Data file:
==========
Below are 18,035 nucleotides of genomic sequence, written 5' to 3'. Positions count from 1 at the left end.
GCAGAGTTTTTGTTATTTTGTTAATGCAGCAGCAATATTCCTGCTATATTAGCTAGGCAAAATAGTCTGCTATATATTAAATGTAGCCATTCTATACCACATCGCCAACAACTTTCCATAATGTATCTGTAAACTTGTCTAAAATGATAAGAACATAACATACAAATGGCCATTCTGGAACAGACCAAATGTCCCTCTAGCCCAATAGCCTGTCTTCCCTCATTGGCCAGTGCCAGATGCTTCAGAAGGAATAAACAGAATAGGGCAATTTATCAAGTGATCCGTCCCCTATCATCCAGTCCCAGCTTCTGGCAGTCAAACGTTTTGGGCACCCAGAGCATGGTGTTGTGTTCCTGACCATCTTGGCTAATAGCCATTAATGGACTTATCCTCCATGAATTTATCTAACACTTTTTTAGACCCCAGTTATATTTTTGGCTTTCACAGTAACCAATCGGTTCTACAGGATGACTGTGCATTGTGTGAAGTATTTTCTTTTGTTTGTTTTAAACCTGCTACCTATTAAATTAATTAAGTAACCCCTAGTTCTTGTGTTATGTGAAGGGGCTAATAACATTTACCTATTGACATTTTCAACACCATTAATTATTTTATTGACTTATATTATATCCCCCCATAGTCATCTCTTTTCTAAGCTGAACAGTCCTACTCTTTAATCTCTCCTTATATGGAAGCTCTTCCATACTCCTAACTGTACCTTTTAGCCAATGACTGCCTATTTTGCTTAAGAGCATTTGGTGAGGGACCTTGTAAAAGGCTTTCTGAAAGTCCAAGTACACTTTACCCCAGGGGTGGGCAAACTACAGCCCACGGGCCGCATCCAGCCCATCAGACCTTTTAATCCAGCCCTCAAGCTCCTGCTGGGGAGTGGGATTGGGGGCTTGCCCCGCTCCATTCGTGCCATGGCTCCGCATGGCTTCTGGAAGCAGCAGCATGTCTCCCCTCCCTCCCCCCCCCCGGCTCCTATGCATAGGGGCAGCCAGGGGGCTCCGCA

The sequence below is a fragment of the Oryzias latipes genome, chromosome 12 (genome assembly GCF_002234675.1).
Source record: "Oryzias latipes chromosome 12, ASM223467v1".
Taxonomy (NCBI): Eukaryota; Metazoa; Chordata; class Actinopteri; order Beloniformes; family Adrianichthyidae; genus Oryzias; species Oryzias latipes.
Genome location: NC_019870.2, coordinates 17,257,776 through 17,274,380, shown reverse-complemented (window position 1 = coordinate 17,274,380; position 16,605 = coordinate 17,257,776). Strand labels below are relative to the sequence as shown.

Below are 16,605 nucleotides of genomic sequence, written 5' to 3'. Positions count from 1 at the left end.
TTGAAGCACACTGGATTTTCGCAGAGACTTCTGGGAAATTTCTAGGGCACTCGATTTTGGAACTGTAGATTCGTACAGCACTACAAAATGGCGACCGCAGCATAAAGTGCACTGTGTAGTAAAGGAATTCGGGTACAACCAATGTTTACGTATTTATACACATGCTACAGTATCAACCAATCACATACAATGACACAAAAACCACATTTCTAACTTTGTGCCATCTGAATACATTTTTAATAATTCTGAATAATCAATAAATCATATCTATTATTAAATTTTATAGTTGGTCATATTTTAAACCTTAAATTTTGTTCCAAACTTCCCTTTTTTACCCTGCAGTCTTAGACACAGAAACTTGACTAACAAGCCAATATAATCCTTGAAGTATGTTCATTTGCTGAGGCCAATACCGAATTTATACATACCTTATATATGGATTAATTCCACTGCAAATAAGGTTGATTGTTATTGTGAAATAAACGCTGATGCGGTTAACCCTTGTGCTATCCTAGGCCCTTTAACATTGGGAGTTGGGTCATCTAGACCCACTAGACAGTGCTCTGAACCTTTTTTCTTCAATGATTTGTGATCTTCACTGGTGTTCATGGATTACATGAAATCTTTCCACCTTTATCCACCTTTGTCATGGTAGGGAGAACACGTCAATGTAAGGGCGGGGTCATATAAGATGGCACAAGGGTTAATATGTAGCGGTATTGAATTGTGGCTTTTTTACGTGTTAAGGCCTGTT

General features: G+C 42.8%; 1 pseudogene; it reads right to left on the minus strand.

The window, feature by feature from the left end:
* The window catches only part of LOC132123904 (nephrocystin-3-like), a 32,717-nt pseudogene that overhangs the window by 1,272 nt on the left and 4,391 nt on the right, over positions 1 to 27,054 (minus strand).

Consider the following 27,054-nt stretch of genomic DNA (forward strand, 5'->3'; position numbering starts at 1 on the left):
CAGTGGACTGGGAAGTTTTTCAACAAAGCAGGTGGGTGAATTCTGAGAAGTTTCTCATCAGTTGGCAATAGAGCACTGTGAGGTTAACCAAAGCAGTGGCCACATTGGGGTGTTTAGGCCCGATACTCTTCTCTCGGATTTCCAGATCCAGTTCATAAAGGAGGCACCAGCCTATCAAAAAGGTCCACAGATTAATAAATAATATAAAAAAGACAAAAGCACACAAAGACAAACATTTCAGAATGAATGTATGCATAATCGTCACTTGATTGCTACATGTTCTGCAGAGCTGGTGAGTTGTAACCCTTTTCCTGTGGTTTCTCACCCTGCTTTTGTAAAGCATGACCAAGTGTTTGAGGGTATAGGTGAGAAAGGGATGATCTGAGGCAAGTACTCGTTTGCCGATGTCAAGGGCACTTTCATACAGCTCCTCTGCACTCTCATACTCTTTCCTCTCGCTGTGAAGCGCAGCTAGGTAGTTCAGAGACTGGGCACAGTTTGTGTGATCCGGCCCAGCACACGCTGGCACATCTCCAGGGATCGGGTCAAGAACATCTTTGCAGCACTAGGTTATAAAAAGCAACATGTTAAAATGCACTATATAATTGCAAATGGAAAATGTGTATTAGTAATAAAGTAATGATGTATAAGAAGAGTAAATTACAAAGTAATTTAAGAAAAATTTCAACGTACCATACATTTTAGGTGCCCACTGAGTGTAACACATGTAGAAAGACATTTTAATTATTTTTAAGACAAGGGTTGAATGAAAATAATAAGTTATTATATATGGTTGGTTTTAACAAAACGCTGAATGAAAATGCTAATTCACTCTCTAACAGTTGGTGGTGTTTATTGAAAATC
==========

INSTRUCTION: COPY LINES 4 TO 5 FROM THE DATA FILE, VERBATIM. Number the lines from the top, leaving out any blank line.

Source record: "Oryzias latipes chromosome 12, ASM223467v1".
Taxonomy (NCBI): Eukaryota; Metazoa; Chordata; class Actinopteri; order Beloniformes; family Adrianichthyidae; genus Oryzias; species Oryzias latipes.